Putting all the pieces together will take until mid-late-07 for "proper" consumer trials. Decisions on early deployments may be made in early-2008, but rollout will be slow (maybe 10's or 100's of thousands), and even if all the practicalities sort themselves out easily, late-08 / early-09 is a realistic timeframe before we can start talking in millions and a potential "hockey stick"

Pico's, on the other hand, are shipping in small volumes now. This will continue to grow steadily with demand for niche 2G fill-in and enterprise applications like the UK LPGSM services. 3G indoor coverage and capacity enhancements for offices & public spaces is also becoming important with the growth of EV-DO and HSDPA. The big variable will be if other regulators adopt the UK low-power spectrum licence policy - although timelines are likely to be protracted given the likely arguments from existing licence-holders.

In any case - I expect the next few months to see a continued ramp-up of interest and (maybe) over-enthusiasm about low-end / low-power cellular.


alex said...

7-8 years ago, some of the large network infra vendors offered GSM Pico base stations with the promise of huge CAPEX savings.
This failed because the higher OPEX for telco-style installation & maintanance far outweighed CAPEX savings.
GSM and GPRS coverage from outside has been indeed more cost efficient, complemented with some indoor signal distribution systems, which are connect also to "big" base stations.

Now it is true that 3G (WCDMA and HSPA) indoor coverage for high-speed data is difficult to achieve from outside, mainly due to higher frequency range compared to GSM900.

But what has changed in the economics that would overcome the high OPEX barrier?

High revenue (potential) for 3G data that outweighs high OPEX?

Drastically simplified operational requirements & procedures?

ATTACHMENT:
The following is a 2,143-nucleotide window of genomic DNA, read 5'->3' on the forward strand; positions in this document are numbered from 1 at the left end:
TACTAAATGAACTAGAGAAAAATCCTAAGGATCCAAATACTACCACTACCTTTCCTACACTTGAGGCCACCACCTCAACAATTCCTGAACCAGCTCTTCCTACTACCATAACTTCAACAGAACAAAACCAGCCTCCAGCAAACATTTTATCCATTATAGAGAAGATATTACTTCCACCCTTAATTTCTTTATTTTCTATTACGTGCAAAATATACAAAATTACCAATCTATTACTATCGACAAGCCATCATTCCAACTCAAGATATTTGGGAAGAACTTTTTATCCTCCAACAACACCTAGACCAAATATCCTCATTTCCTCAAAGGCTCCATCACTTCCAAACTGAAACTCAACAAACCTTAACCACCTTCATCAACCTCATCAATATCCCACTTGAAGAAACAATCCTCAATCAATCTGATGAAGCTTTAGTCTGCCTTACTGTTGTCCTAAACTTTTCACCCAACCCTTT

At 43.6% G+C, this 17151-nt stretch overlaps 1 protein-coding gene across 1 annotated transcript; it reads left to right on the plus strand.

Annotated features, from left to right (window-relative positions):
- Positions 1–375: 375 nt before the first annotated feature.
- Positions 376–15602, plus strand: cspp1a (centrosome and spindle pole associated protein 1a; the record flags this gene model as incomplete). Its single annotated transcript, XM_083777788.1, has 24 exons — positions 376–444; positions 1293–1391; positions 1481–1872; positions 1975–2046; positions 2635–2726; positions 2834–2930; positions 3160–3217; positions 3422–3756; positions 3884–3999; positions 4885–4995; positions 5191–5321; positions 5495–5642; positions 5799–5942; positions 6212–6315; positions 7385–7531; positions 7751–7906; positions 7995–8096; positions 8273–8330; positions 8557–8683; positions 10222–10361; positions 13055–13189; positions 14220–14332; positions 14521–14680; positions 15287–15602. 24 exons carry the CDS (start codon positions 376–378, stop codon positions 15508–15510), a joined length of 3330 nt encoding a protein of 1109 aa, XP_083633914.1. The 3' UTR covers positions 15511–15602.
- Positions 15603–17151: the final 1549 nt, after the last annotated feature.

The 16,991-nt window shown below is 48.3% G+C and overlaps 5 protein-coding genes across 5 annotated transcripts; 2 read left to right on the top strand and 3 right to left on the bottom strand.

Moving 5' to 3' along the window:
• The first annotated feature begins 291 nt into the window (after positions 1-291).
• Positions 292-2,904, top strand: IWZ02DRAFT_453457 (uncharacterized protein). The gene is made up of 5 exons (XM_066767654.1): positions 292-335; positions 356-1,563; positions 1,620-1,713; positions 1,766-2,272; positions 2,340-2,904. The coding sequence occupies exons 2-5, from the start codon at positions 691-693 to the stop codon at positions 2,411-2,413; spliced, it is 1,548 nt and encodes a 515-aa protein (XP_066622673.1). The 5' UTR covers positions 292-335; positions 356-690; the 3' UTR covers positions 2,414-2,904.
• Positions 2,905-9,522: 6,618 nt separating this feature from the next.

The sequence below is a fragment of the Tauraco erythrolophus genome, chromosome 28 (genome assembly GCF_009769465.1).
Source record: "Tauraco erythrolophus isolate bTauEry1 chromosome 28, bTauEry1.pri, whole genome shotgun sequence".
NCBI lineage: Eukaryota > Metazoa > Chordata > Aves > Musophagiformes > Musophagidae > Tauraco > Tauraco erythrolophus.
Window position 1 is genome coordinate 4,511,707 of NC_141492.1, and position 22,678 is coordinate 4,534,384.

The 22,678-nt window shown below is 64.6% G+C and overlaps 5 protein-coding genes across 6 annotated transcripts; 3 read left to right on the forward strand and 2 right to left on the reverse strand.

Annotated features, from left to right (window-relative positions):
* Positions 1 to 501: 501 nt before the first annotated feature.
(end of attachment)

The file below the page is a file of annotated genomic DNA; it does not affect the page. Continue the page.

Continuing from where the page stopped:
New business models where somebody else operates the pico base stations?

New spectrum for low power GSM?

It seems to me that several of these factors would have to come together in a disruptive way to make pico base stations viable, and that this is not likely going to happen within a few years.

Without a cause for disruption, I'd see natural evolution from the current situation as "default scenario":
Outside-in best for GSM voice, and ok for 3G data considering the still very low usage & need.
And WLAN in enterprises & homes for high-speed wireless data, expanding very slowly from PCs to mobiles.
And eventually 3G moving to refarmed spectrum in lower frequency bands.

Gabriel Brown said...

The high opex was due to the requirement for leased line backhaul (which kills it dead).

How much of the enthusiasm for this is driven by the ability to increase 3G termination revenues? How fast will regulation erode this aspect of the business case?

alex said...

Yes, leased lines was a killer.

But even for operators with own transmission network to the potential pico sites, installation & maintenance was too expensive.
For example, power outlets are often not in locations which are optimal to get coverage (e.g. under the ceiling). Since GSM spectrum is scarce, number of cells needs to be optimized.

WLAN suffers to an extent from the same problems, which is why corridors etc. often lack WLAN coverage. End-users accept that for data but not for voice.

So what might be viable is pico base stations for hot-spot data capacity, with coverage provided from outside.
But then in many such locations people will use PCs anyway for data(in developed countries).

Meaning I still struggle to see the volume market for pico base stations in the next few years.

Anonymous said...

Over 70% of mobile useage is in the home or office - and the split is about equal. And content - video/music/games/images/webpages - is much more likely to be consumed in the home.

As mobiles move toward Web 2.0, it will become ever-more compelling to do web things on the mobile in the home - especially when your sibling/partner is hogging the PC.

Good 3G coverage in the home is hard. And 3G at 900 is a ways off (but if OFCOM shuts up it will come quicker in Europe anyway).